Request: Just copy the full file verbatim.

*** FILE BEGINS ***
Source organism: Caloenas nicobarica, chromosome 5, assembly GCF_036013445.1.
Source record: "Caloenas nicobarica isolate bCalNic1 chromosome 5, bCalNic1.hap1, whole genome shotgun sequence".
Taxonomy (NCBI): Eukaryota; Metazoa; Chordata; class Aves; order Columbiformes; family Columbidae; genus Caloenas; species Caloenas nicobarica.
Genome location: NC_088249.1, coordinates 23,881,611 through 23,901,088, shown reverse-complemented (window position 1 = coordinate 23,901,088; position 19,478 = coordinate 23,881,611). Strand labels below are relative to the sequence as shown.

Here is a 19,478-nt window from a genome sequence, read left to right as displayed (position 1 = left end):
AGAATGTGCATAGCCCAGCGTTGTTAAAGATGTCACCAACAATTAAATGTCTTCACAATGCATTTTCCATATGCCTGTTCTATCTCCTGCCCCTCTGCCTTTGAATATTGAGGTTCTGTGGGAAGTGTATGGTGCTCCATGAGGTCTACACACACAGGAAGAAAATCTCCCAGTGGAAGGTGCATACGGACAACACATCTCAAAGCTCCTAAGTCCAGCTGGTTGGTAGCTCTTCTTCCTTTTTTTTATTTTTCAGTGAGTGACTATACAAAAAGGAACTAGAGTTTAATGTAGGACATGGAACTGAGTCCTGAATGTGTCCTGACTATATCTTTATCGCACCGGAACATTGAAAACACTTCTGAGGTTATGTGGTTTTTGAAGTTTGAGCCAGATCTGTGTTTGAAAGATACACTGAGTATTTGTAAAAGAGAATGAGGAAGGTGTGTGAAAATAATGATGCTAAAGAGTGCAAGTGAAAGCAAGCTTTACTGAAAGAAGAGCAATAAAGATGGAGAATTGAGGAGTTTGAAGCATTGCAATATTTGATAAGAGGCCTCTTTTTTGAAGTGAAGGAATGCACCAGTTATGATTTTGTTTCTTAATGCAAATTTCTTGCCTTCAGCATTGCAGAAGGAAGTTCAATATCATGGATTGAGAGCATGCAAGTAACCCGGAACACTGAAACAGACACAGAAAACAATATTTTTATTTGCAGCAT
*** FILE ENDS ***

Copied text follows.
Source organism: Caloenas nicobarica, chromosome 5, assembly GCF_036013445.1.
Source record: "Caloenas nicobarica isolate bCalNic1 chromosome 5, bCalNic1.hap1, whole genome shotgun sequence".
Taxonomy (NCBI): Eukaryota; Metazoa; Chordata; class Aves; order Columbiformes; family Columbidae; genus Caloenas; species Caloenas nicobarica.
Genome location: NC_088249.1, coordinates 23,881,611 through 23,901,088, shown reverse-complemented (window position 1 = coordinate 23,901,088; position 19,478 = coordinate 23,881,611). Strand labels below are relative to the sequence as shown.

Here is a 19,478-nt window from a genome sequence, read left to right as displayed (position 1 = left end):
AGAATGTGCATAGCCCAGCGTTGTTAAAGATGTCACCAACAATTAAATGTCTTCACAATGCATTTTCCATATGCCTGTTCTATCTCCTGCCCCTCTGCCTTTGAATATTGAGGTTCTGTGGGAAGTGTATGGTGCTCCATGAGGTCTACACACACAGGAAGAAAATCTCCCAGTGGAAGGTGCATACGGACAACACATCTCAAAGCTCCTAAGTCCAGCTGGTTGGTAGCTCTTCTTCCTTTTTTTTATTTTTCAGTGAGTGACTATACAAAAAGGAACTAGAGTTTAATGTAGGACATGGAACTGAGTCCTGAATGTGTCCTGACTATATCTTTATCGCACCGGAACATTGAAAACACTTCTGAGGTTATGTGGTTTTTGAAGTTTGAGCCAGATCTGTGTTTGAAAGATACACTGAGTATTTGTAAAAGAGAATGAGGAAGGTGTGTGAAAATAATGATGCTAAAGAGTGCAAGTGAAAGCAAGCTTTACTGAAAGAAGAGCAATAAAGATGGAGAATTGAGGAGTTTGAAGCATTGCAATATTTGATAAGAGGCCTCTTTTTTGAAGTGAAGGAATGCACCAGTTATGATTTTGTTTCTTAATGCAAATTTCTTGCCTTCAGCATTGCAGAAGGAAGTTCAATATCATGGATTGAGAGCATGCAAGTAACCCGGAACACTGAAACAGACACAGAAAACAATATTTTTATTTGCAGCAT